World Of Words Is Don­ald Trump Is­rael’s ‘Beloved Leader’?

Forward Magazine - - Contents - BY AVIYA KUSH­NER Aviya Kush­ner is the For­ward’s lan­guage colum­nist and the au­thor of “The Gram­mar of God (Spiegel & Grau, 2015). Fol­low her on Twit­ter, @AviyaKush­ner

I am an in­cur­able saver of news­pa­pers, and I just couldn’t throw out Is­raeli news­pa­per cov­er­age of Don­ald Trump’s visit to Is­rael. Some­thing in the lan­guage gnawed at me, and now I know what it was: the in­vo­ca­tion of Jewish text and tra­di­tion to de­scribe an Amer­i­can pres­i­dent who is the most di­vi­sive in re­cent his­tory. Worst of all, the words used to de­scribe Trump in cer­tain cor­ners of the Is­raeli press are the same words that Jewish pray­ers and po­ems use to de­scribe God.

Con­sider the head­line of Is­rael Hayom, a rightwing news­pa­per backed by Las Ve­gas bil­lion­aire Shel­don Adel­son and dis­trib­uted free through­out Is­rael. “Yedid BaKo­tel,” it blared. Trans­la­tion: A friend at the Ko­tel. A friend at the Western Wall. At least that’s what yedid means in con­tem­po­rary spo­ken He­brew.

But that sur­face trans­la­tion doesn’t ex­plain the whole truth.

“Yedid,” for those who spend time in syn­a­gogue Fri­day evenings, im­me­di­ately re­calls the 16th-cen­tury poem “Yedid Ne­fesh,” which is sung each week as Shab­bat en­ters, and de­scribes the re­la­tion­ship be­tween God and the peo­ple of Is­rael. “Yedid Ne­fesh” was com­posed by Rabbi Elazar ben Moshe Azikri, who was born in Safed af­ter his fam­ily fled Spain. It be­gins with the line “Yedid ne­fesh av harachaman,” or “Beloved of the soul, mer­ci­ful fa­ther.” In other words — God is beloved, a mer­ci­ful fa­ther fig­ure, a true friend.

On Is­rael Hayom’s front cover, the words “Yedid BaKo­tel” ap­peared just below a graphic of an Amer­i­can flag and an Is­raeli flag. I took a copy from the en­thu­si­as­tic red-clad em­ploy­ees wav­ing at me as I waited in line to en­ter Tel Aviv Univer­sity (in Is­rael, there is a se­cu­rity check at the en­trance to any cam­pus).As I waited, I no­ticed that the front page proudly de­clares a cir­cu­la­tion of 275,000. Wikipedia says the Fri­day cir­cu­la­tion is 550,000, mak­ing Is­rael Hayom’s Is­rael’s largest­cir­cu­la­tion pa­per.

But the stu­dents wait­ing with me weren’t in­ter­ested, and the red-clad news­pa­per em­ploy­ees were hav­ing a hard time giv­ing it away. Still, tak­ing the bus home, I no­ticed many well-worn copies. Some­one is read­ing this stuff, mak­ing as­so­ci­a­tions be­tween Trump and yedid, or even yedid ne­fesh. And that’s scary. It’s scarier when one con­sid­ers that the lan­guage of yedid ne­fesh of­fers three ways of en­vi­sion­ing the God-man or, specif­i­cally, God-peo­ple of Is­rael re­la­tion­ship: fa­ther-child, ruler-ser­vant and man-woman.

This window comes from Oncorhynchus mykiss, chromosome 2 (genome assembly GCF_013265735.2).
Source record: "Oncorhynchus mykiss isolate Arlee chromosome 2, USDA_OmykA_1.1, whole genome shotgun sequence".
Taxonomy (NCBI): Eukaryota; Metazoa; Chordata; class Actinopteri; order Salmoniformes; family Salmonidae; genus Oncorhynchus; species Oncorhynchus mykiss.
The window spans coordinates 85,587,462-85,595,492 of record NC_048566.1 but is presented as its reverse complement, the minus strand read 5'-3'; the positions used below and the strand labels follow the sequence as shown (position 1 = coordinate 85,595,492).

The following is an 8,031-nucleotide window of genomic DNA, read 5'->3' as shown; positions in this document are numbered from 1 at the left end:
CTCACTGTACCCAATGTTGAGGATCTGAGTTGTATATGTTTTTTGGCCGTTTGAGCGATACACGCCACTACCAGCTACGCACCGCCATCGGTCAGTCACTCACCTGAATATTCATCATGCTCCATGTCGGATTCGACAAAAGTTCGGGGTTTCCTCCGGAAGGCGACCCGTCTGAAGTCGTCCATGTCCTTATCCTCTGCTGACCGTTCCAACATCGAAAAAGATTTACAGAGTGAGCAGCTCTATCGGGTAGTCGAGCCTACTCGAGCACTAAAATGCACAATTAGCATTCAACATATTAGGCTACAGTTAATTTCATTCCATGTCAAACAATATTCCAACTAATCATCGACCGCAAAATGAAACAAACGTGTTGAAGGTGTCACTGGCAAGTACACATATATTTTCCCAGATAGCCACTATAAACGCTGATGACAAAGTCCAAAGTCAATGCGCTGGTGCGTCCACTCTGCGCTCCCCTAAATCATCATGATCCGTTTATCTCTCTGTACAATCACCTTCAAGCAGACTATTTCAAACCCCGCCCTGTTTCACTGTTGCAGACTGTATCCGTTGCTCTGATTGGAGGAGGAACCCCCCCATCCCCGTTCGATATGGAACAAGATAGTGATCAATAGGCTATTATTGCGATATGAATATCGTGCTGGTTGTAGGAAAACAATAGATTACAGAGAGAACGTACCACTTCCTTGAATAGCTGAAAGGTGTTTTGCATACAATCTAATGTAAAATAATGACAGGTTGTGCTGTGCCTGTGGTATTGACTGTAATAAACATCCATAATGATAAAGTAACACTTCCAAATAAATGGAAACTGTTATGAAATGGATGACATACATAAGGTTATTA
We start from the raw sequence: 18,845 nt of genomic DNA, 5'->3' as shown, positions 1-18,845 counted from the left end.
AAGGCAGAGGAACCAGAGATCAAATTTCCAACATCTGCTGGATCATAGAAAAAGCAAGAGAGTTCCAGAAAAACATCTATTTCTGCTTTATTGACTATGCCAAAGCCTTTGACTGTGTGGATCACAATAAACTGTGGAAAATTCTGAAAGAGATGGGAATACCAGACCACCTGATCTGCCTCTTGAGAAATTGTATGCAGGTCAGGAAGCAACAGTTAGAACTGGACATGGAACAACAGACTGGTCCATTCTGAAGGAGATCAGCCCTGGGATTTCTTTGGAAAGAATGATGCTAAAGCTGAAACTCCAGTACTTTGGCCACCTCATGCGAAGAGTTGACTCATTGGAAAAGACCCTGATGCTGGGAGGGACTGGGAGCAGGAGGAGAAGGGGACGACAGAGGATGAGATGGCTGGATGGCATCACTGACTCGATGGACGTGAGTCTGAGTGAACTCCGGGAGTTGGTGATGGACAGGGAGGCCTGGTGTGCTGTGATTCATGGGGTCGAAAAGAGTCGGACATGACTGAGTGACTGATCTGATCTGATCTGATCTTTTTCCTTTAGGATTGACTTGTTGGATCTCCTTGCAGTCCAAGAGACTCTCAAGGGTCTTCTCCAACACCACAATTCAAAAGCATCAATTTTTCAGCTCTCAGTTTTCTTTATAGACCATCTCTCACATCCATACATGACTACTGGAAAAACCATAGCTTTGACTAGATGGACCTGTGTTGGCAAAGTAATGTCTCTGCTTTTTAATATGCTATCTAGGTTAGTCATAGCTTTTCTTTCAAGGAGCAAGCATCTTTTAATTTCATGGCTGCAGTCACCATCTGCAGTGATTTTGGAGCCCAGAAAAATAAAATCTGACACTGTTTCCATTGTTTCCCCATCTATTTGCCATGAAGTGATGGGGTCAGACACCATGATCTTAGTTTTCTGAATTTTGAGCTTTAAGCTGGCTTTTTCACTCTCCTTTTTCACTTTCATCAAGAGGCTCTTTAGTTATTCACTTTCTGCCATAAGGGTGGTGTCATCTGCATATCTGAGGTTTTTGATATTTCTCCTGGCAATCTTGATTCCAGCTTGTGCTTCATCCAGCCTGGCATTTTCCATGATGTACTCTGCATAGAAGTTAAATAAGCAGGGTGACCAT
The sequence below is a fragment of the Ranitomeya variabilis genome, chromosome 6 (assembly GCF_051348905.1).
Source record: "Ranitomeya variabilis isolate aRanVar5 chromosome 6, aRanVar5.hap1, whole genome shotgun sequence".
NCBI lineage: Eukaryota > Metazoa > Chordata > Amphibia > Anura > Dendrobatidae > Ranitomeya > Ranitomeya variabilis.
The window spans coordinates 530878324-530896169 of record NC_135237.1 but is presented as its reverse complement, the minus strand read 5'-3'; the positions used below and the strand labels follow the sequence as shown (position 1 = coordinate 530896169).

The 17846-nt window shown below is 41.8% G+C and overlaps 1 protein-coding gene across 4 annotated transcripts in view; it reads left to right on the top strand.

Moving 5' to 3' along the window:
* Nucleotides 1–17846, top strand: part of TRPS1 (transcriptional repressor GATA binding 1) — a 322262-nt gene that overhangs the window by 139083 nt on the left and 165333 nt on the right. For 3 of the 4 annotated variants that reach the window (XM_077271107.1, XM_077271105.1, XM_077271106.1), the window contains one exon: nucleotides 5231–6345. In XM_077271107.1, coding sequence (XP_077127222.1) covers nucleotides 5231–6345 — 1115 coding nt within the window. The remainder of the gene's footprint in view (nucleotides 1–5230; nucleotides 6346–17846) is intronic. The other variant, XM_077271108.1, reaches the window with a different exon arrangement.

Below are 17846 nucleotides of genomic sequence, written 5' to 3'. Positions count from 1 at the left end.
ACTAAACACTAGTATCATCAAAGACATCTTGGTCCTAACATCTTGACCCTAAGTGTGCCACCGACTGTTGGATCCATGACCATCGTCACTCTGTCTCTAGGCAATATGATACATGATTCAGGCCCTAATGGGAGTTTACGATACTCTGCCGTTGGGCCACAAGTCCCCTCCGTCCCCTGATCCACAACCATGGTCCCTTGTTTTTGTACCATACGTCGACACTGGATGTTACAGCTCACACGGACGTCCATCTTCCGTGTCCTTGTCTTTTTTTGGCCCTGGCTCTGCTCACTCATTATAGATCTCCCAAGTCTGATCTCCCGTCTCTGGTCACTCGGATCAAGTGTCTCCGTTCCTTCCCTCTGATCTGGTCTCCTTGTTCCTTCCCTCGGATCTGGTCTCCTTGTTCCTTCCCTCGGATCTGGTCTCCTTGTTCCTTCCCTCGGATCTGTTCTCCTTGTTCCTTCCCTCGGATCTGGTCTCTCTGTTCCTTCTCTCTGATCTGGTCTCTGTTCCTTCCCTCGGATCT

Mean­while, Ye­diot Aharonot, a main­stream news­pa­per that gen­er­ally tilts right in its edi­to­rial views, ran the same ubiq­ui­tous photo of Trump in his black-suede yarmulke, touch­ing the Ko­tel.

Ye­diot’s word choice in its head­line has also been haunt­ing me. “Anachnu ba’alei brit,” it said. The dic­tionary def­i­ni­tion? We are al­lies.

But that’s just the sur­face. Here again, it’s hard for any­one with a strong Jewish back­ground to see the word brit, or covenant, and not think of the covenant be­tween God and the peo­ple of Is­rael de­tailed through­out the Bi­ble. It’s also hard not to think about the brit bein hab’tarim, the covenant be­tween God and Abra­ham, and of course, the brit mi­lah, the cir­cum­ci­sion cer­e­mony.

Pre­dictably, left-lean­ing Ha’aretz was more skep­ti­cal of Trump. The pa­per’s Chemi Shalev in­trigu­ingly de­scribed Trump as the most Is­raeli

Read­ers can get lulled into the sen­sa­tion that Trump is a ‘yedid’ and a part­ner to a covenant.

pres­i­dent yet — in the way Is­raelis like to see them­selves: blunt, tough, de­ci­sive. Reread­ing the cov­er­age of the visit, I re­al­ized that right-wing Is­raeli me­dia, by in­vok­ing ref­er­ences to Jewish texts, is part of that strange im­pres­sion of Trump as “Is­raeli”: Read­ers can get lulled into the sen­sa­tion that Trump is a yedid and a part­ner to a covenant, and pos­si­bly the di­vine covenant be­tween God and the peo­ple of Is­rael. And as a bonus he has Jewish grand­chil­dren and poses for pho­tos at the Western Wall.

That’s a dan­ger­ous line of think­ing, as those who forked over cash, votes and sup­port in the be­lief that Trump sees things just like them have dis­cov­ered, or will dis­cover. For Amer­i­can vot­ers, the il­lu­sion that Trump un­der­stands them can cost health care and na­tional dig­nity; for Is­raelis, the will­ing­ness to be­lieve Trump, and to be­lieve in Trump, in­clud­ing his photo ops at the Wall, can be a colos­sal mis­take with geopo­lit­i­cal con­se­quences — and the pa­ram­e­ters of that mis­take are not yet clear. In the mean­time, it’s bizarre to read yedid as a de­scrip­tion of a man who res­ur­rected an anti-Semitic ral­ly­ing cry in his “Make Amer­ica Great Again” cam­paign theme, and it only gets weirder and more skin-cur­dling on each reread­ing.

In the weeks since Trump’s visit to Is­rael, who he is — and who he is not — has only be­come clearer, as for­mer FBI di­rec­tor James Comey’s rivet­ing tes­ti­mony taught us all. The man who fired James Comey is no yedid and no part­ner to any sort of brit. And every day seems to bring new re­ver­sals on pre­vi­ously ut­tered state­ments.

Trump vot­ers are learn­ing that his cam­paign prom­ises were not covenants. Un­for­tu­nately, the only per­son this pres­i­dent seems to be keep­ing covenants with is him­self.

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